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Digital Equipment Corporation

The following information come from the excellent PDP-8 FAQ :

The VT78 system, also called DECstation or DECstation 78, is based on the Intersil/Harris 6100 microprocessor and is packaged in a VT52 case. The 6100 processor was able to run at 4 MHz, but in the VT78, it was only clocked at 2.2 MHz because of the speed of the DRAM used and the deliberate use of graded out chips.

Using TTL MSI and LSI components, DEC could pack a system into the vacant space in a standard terminal case, allowing PDP-8 systems to compete with personal computers in the small business and office automation market. This was a natural follow-on to the desk-mounted workstation configurations in which the PDP-8/A was already being sold.

Apart from some minor details, it is fully PDP-8/E compatable, even at the level of I/O instructions for the standard periperals; this was the last PDP-8 to offer this level of compatability.

It was not possible to continue from a halt without restarting the machine. In addition, none of the peripherals available on this machine needed DMA (data break) transfers.

The VT78 was sold with 16k words of DRAM with the keyboard and display of the VT52 terminal. An RX01 dual 8" diskette drive was included, packaged in a teacart pedestal under the terminal. The console (device 03/04) and the serial ports (devices 30/31 and 32/33) are compatible with the M8650 KL8E, with the latter extended to allow software controlled baud rate selection. There are two parallel ports; device 66 (compatible with the M8365 printer controller) and device 47, compatible with the nonstandard port on the M8316 DKC8AA. There is also a 100Hz clock compatible with the clock on the M8316 DKC8AA.

The standard ROM boots the system from the RX01 after setting the baud rates to match that selected by the switches on the bottom of the VT52 case.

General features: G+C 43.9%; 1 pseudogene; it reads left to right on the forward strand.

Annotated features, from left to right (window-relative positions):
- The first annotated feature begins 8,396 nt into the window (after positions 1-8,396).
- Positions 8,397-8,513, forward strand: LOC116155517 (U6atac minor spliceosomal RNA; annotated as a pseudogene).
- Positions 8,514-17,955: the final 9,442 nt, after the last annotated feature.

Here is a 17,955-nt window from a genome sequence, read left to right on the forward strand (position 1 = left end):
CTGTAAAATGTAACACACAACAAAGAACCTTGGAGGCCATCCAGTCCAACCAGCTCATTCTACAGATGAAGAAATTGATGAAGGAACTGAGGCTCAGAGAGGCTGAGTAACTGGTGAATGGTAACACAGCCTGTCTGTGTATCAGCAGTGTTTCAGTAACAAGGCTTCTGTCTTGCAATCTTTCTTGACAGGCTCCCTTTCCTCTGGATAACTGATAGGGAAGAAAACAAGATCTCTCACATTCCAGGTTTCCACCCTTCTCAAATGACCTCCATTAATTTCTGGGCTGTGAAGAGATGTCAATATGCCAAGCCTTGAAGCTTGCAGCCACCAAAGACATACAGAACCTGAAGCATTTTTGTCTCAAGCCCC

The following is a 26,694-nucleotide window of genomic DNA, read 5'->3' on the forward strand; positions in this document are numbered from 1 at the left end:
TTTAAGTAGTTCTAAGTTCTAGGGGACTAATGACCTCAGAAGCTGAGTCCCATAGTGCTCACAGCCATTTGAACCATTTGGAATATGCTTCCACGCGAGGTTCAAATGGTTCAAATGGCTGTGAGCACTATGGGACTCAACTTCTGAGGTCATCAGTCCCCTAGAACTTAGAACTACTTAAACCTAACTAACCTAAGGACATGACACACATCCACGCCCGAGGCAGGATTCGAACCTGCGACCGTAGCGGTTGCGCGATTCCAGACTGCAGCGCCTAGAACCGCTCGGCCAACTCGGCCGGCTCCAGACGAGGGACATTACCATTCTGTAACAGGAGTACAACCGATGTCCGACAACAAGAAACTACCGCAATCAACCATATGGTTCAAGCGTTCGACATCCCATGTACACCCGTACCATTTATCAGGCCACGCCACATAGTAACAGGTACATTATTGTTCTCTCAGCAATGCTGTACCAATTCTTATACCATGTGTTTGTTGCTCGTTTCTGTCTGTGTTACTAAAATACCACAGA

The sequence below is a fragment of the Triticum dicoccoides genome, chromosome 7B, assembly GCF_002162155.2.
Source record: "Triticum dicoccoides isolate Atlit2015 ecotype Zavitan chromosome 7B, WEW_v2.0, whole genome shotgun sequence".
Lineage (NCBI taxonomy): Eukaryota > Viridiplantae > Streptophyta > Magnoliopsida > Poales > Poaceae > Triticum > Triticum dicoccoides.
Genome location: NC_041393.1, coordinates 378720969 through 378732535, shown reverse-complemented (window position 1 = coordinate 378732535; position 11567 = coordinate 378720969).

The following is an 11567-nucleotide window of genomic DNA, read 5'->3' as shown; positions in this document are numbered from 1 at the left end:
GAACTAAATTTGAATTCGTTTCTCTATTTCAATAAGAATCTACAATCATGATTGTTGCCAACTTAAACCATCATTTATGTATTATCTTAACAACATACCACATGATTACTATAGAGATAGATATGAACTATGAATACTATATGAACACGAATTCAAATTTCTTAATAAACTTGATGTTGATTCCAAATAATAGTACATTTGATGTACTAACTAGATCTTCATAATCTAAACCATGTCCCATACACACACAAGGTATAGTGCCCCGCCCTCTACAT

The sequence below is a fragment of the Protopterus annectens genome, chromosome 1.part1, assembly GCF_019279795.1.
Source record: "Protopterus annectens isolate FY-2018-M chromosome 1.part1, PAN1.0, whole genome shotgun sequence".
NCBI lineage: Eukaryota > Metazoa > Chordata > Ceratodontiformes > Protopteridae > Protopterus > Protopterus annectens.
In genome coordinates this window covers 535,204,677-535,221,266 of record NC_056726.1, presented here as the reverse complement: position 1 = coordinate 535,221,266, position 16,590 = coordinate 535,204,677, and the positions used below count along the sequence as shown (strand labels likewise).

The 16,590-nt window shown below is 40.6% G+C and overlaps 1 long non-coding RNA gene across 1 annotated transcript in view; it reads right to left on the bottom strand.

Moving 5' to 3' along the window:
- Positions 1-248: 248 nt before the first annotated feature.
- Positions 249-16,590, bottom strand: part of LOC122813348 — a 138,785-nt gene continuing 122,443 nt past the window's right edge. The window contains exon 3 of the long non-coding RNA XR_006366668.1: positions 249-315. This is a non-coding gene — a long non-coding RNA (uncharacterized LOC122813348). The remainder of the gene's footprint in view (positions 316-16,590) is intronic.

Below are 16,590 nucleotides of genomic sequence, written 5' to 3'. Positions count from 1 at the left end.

This was a closed system, with few options. The base configuration was able to support two RX01 drives (later RX02), for a total of 4 transports. Various boot ROM's were available, including a paper-tape RIM loader ROM for loading diagnostics from tape. Another ROM boots the system from a PDP-11 server in the client/server configuration used by WPS-11.

All the above information come from the excellent PDP-8 FAQ...

The V778 came with a FORTRAN, a BASIC compilers, the PAL-8 assembler and various other utilities.

The standard DECstation configuration, which includes the VT78 (video terminal, mainboard, memory, real time clock and floppy drive interface) and a dual floppy disk was priced at $7995.

MANUFACTURER  Digital Equipment Corporation
TYPE  Professional Computer
YEAR  1978
KEYBOARD  Full-stroke keyboard with numeric keypad
CPU  Intersil/Harris 6100
SPEED  2.2 Mhz
RAM  16k words of DRAM
ROM  Unknown
COLORS  Built-in monochrom VT52 terminal
SOUND  Unknown
I/O PORTS  Two serial interfaces (from 50 to 19200 bps) - Two parallel interface - FDD interface
BUILT IN MEDIA  dual 8'' FDD (RX-01)
OS  OS/78 (an extended version of the PDP-8's operating system OS/8 version III)
PERIPHERALS  RX01 and RX02 8'' dual drives, boot ROMs
PRICE  $7,995 ($5,436 in lots of 100)

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